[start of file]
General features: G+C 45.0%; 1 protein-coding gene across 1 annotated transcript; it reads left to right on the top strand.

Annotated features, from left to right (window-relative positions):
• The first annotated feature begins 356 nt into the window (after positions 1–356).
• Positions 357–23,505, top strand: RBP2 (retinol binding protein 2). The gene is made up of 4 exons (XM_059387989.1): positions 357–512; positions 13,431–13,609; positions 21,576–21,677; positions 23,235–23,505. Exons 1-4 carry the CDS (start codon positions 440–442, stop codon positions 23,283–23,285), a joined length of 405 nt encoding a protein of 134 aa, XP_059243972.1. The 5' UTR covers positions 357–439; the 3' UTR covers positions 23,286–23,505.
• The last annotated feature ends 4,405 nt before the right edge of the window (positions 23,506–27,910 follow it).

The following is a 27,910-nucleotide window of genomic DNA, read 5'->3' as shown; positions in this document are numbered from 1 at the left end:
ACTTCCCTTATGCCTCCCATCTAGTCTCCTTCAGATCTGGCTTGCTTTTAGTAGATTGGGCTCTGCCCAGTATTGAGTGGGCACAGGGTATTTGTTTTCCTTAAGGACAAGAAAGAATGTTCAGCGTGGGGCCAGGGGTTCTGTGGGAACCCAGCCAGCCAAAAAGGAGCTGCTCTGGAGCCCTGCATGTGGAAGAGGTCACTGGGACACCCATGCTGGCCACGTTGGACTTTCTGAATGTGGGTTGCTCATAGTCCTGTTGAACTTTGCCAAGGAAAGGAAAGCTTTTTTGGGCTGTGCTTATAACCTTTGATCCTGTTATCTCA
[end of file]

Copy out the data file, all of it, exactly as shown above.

General features: G+C 45.0%; 1 protein-coding gene across 1 annotated transcript; it reads left to right on the top strand.

Annotated features, from left to right (window-relative positions):
• The first annotated feature begins 356 nt into the window (after positions 1–356).
• Positions 357–23,505, top strand: RBP2 (retinol binding protein 2). The gene is made up of 4 exons (XM_059387989.1): positions 357–512; positions 13,431–13,609; positions 21,576–21,677; positions 23,235–23,505. Exons 1-4 carry the CDS (start codon positions 440–442, stop codon positions 23,283–23,285), a joined length of 405 nt encoding a protein of 134 aa, XP_059243972.1. The 5' UTR covers positions 357–439; the 3' UTR covers positions 23,286–23,505.
• The last annotated feature ends 4,405 nt before the right edge of the window (positions 23,506–27,910 follow it).

The following is a 27,910-nucleotide window of genomic DNA, read 5'->3' as shown; positions in this document are numbered from 1 at the left end:
ACTTCCCTTATGCCTCCCATCTAGTCTCCTTCAGATCTGGCTTGCTTTTAGTAGATTGGGCTCTGCCCAGTATTGAGTGGGCACAGGGTATTTGTTTTCCTTAAGGACAAGAAAGAATGTTCAGCGTGGGGCCAGGGGTTCTGTGGGAACCCAGCCAGCCAAAAAGGAGCTGCTCTGGAGCCCTGCATGTGGAAGAGGTCACTGGGACACCCATGCTGGCCACGTTGGACTTTCTGAATGTGGGTTGCTCATAGTCCTGTTGAACTTTGCCAAGGAAAGGAAAGCTTTTTTGGGCTGTGCTTATAACCTTTGATCCTGTTATCTCA